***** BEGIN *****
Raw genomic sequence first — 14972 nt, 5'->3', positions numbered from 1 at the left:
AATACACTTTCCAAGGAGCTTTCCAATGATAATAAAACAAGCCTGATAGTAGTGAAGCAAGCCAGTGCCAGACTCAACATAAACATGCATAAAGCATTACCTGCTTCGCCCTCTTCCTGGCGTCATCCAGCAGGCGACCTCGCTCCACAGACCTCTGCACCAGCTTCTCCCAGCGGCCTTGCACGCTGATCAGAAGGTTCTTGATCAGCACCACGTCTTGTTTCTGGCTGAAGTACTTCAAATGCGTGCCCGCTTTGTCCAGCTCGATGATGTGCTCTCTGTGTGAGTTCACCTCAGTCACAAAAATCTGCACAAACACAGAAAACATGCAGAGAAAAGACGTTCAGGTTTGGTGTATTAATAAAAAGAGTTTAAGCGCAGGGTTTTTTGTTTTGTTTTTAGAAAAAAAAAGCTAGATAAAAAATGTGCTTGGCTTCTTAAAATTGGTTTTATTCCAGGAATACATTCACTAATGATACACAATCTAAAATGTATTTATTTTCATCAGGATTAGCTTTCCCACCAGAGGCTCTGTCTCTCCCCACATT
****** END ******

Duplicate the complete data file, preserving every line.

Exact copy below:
Raw genomic sequence first — 14972 nt, 5'->3', positions numbered from 1 at the left:
AATACACTTTCCAAGGAGCTTTCCAATGATAATAAAACAAGCCTGATAGTAGTGAAGCAAGCCAGTGCCAGACTCAACATAAACATGCATAAAGCATTACCTGCTTCGCCCTCTTCCTGGCGTCATCCAGCAGGCGACCTCGCTCCACAGACCTCTGCACCAGCTTCTCCCAGCGGCCTTGCACGCTGATCAGAAGGTTCTTGATCAGCACCACGTCTTGTTTCTGGCTGAAGTACTTCAAATGCGTGCCCGCTTTGTCCAGCTCGATGATGTGCTCTCTGTGTGAGTTCACCTCAGTCACAAAAATCTGCACAAACACAGAAAACATGCAGAGAAAAGACGTTCAGGTTTGGTGTATTAATAAAAAGAGTTTAAGCGCAGGGTTTTTTGTTTTGTTTTTAGAAAAAAAAAGCTAGATAAAAAATGTGCTTGGCTTCTTAAAATTGGTTTTATTCCAGGAATACATTCACTAATGATACACAATCTAAAATGTATTTATTTTCATCAGGATTAGCTTTCCCACCAGAGGCTCTGTCTCTCCCCACATT